How I Studied For The OSWE

How I Studied For The OSWE

Nov 20, 2023·

6 min read

Today, I'm bringing you a mostly unscripted, chill review of my journey through the OSWE (Offensive Security Web Expert) certification. No need to strap in, because this will not be a long one - I'm just rolling off the dome, sharing my experiences and thoughts, both pre and post-exam.

Is The OSWE Worth It? Whatever "It" May Mean...

Let's kick things off with a bit of business lingo - opportunity cost. Yep, that thing from high school business studies. It's not just about missed profits; it's about time too. Why is this relevant? Because the OSWE is a time-eater. I'm talking about a solid 9-10 months of deep diving, starting lightly in November 2022, hitting it hard in January, and just living in that space until the time of completion which is September 2023.

Opportunity Cost: The lost of potential gain from other alternatives when one alternative is chosen

And let me be real with you - I failed the first time around. But hey, if that's a bit of motivation for you, then great! When I did pass, the excitement was...meh. I couldn't help but think about all the things I could've done in those 10 months. Could've dived into bug bounties, cranked out more YouTube content, got deeper into work-related studies, maybe even lab building (which I always say I'm passionate about but never actually do, you know?).

So, the big question - was it worth it? I'd say yes for the mental challenge and the learnings, but it's a personal call. Some folks grind on certs for years without quitting. The OSWE's worth? That's for you to decide.

The Course Breakdown

Now, let's talk about the course itself. It's structured into modules, each with its lab or machine - think case studies. The Highs and Lows

Some modules? They're a blast – engaging, well-structured, and you're hooked from start to finish. But then, you hit others that are complete spaghetti. They make zero sense, leaving you wondering about their relevance to the whole program. It's a wild ride from being fully engaged to utterly baffled.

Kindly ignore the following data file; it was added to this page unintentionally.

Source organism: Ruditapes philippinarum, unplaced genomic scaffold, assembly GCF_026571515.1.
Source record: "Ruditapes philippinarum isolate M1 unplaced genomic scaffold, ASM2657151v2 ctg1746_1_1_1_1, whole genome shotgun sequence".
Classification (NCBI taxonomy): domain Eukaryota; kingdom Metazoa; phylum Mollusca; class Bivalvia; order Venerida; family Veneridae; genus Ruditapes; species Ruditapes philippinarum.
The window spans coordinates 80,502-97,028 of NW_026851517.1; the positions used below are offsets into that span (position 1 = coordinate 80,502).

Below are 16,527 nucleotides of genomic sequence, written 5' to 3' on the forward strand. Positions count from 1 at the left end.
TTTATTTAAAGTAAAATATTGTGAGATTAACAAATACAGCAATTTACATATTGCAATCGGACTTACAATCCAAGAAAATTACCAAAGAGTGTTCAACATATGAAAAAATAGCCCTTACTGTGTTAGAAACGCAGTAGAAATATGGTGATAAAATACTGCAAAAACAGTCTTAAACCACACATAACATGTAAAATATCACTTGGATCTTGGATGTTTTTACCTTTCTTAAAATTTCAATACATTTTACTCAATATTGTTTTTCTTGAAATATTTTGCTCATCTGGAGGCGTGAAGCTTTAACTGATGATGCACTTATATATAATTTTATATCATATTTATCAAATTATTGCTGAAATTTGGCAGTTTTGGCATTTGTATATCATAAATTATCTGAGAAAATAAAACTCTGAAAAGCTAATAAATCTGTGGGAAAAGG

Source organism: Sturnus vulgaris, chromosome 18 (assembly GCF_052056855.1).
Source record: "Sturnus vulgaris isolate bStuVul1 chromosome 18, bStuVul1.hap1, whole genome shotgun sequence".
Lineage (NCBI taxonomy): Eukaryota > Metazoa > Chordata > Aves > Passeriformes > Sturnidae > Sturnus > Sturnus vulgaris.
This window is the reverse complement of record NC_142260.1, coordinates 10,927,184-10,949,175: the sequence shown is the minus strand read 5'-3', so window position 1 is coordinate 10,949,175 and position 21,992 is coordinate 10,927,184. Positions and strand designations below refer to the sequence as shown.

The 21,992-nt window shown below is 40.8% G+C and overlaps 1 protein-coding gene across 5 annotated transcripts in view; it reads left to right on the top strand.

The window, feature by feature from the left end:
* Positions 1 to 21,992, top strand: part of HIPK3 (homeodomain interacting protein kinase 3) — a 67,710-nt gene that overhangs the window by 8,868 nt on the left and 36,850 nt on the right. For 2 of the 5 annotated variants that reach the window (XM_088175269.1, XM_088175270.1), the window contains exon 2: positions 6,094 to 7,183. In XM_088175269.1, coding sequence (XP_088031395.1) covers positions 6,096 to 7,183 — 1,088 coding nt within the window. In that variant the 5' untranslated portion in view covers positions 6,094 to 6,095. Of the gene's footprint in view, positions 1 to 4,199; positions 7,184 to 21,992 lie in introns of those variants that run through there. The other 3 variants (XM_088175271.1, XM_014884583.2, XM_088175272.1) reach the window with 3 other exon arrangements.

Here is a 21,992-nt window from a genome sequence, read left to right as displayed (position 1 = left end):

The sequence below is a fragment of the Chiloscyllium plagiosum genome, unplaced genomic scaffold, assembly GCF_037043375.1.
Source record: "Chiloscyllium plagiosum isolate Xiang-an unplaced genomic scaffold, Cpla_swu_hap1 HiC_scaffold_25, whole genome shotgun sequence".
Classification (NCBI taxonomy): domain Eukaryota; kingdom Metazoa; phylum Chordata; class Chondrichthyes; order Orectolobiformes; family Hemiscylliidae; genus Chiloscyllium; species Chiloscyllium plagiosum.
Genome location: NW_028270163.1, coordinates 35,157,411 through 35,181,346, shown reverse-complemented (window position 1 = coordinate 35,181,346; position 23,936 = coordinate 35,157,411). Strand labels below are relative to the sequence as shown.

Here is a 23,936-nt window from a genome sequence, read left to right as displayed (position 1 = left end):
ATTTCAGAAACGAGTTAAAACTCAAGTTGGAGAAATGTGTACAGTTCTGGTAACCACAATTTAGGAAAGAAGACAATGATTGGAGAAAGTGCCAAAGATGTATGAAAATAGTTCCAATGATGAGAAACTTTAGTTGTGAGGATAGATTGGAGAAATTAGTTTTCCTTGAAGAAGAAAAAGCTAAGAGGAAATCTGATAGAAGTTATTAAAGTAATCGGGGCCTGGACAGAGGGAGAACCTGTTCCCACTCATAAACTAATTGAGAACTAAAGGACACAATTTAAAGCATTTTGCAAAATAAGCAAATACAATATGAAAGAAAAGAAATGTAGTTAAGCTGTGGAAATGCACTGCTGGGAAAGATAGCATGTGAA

Take the .NET deserialization module, for example – an absolute beast. I watched it twice and still didn't get it each time. My brain just couldn't wrap around the complexities of the vulnerability because they left out so much detail.

Course or Just a Collection of Case Studies?

Here's the thing – can we even call this a course? It feels more like a compilation of write-ups on various vulnerabilities, some dating back to 2012. It's like OffSec did case studies on these vulnerabilities, documented them "in-depth", and just threw them together in a list, slapped a $1,600 price tag on it, and called it a course.

I see people on LinkedIn celebrating their passes, claiming it's a great course. But honestly, from my experience, it doesn't feel worth the price tag. It's nothing like the OSCP or the Web 200, which I found neat and well-structured. This one? It's advanced, demands a lot of self-research, and expects you to know a lot already, but that is expected of an "expert" level course, right?

Not all is lost, though. The module on server-side template injection, particularly with an application built in Python, was fantastic. It was exciting, easy enough (maybe because it's Python), and a breath of fresh air compared to the .NET and C# stuff.

Study Tips

This brings us to studying for the OSWE. It's dense. You need to figure out your learning style and stick with it. For me, it was taking notes on my iPad because I like writing things down and then transferring them to Notion to make a proper cheat sheet I can copy and paste from.